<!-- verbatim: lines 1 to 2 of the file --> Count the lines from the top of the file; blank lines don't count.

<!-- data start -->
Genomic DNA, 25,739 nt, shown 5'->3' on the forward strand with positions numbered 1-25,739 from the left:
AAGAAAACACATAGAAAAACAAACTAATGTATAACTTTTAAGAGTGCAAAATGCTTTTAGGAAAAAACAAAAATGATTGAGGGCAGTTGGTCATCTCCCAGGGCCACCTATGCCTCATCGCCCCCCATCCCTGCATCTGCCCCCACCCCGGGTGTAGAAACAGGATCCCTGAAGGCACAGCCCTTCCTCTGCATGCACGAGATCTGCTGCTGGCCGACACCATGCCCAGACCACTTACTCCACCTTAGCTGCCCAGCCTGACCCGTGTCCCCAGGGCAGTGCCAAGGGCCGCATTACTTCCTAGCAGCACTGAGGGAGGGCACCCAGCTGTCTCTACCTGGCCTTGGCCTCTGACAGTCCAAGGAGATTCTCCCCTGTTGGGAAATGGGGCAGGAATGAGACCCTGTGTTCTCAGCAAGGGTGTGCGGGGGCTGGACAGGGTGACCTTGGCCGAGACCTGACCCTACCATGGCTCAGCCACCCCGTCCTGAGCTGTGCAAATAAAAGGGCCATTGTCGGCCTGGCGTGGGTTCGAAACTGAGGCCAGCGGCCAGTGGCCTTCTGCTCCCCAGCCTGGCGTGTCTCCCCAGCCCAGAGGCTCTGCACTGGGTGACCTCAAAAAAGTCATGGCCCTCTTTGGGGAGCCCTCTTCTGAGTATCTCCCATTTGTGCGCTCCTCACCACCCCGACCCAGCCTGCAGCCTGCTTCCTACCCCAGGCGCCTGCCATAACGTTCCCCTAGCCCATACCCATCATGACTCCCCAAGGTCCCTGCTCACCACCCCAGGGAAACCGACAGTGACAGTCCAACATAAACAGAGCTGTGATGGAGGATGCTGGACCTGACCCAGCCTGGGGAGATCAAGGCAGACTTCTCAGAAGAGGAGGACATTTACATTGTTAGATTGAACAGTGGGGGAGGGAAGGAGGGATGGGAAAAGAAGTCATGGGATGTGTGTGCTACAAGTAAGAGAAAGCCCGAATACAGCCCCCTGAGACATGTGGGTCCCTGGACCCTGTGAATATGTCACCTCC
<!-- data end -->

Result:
Genomic DNA, 25,739 nt, shown 5'->3' on the forward strand with positions numbered 1-25,739 from the left:
AAGAAAACACATAGAAAAACAAACTAATGTATAACTTTTAAGAGTGCAAAATGCTTTTAGGAAAAAACAAAAATGATTGAGGGCAGTTGGTCATCTCCCAGGGCCACCTATGCCTCATCGCCCCCCATCCCTGCATCTGCCCCCACCCCGGGTGTAGAAACAGGATCCCTGAAGGCACAGCCCTTCCTCTGCATGCACGAGATCTGCTGCTGGCCGACACCATGCCCAGACCACTTACTCCACCTTAGCTGCCCAGCCTGACCCGTGTCCCCAGGGCAGTGCCAAGGGCCGCATTACTTCCTAGCAGCACTGAGGGAGGGCACCCAGCTGTCTCTACCTGGCCTTGGCCTCTGACAGTCCAAGGAGATTCTCCCCTGTTGGGAAATGGGGCAGGAATGAGACCCTGTGTTCTCAGCAAGGGTGTGCGGGGGCTGGACAGGGTGACCTTGGCCGAGACCTGACCCTACCATGGCTCAGCCACCCCGTCCTGAGCTGTGCAAATAAAAGGGCCATTGTCGGCCTGGCGTGGGTTCGAAACTGAGGCCAGCGGCCAGTGGCCTTCTGCTCCCCAGCCTGGCGTGTCTCCCCAGCCCAGAGGCTCTGCACTGGGTGACCTCAAAAAAGTCATGGCCCTCTTTGGGGAGCCCTCTTCTGAGTATCTCCCATTTGTGCGCTCCTCACCACCCCGACCCAGCCTGCAGCCTGCTTCCTACCCCAGGCGCCTGCCATAACGTTCCCCTAGCCCATACCCATCATGACTCCCCAAGGTCCCTGCTCACCACCCCAGGGAAACCGACAGTGACAGTCCAACATAAACAGAGCTGTGATGGAGGATGCTGGACCTGACCCAGCCTGGGGAGATCAAGGCAGACTTCTCAGAAGAGGAGGACATTTACATTGTTAGATTGAACAGTGGGGGAGGGAAGGAGGGATGGGAAAAGAAGTCATGGGATGTGTGTGCTACAAGTAAGAGAAAGCCCGAATACAGCCCCCTGAGACATGTGGGTCCCTGGACCCTGTGAATATGTCACCTCC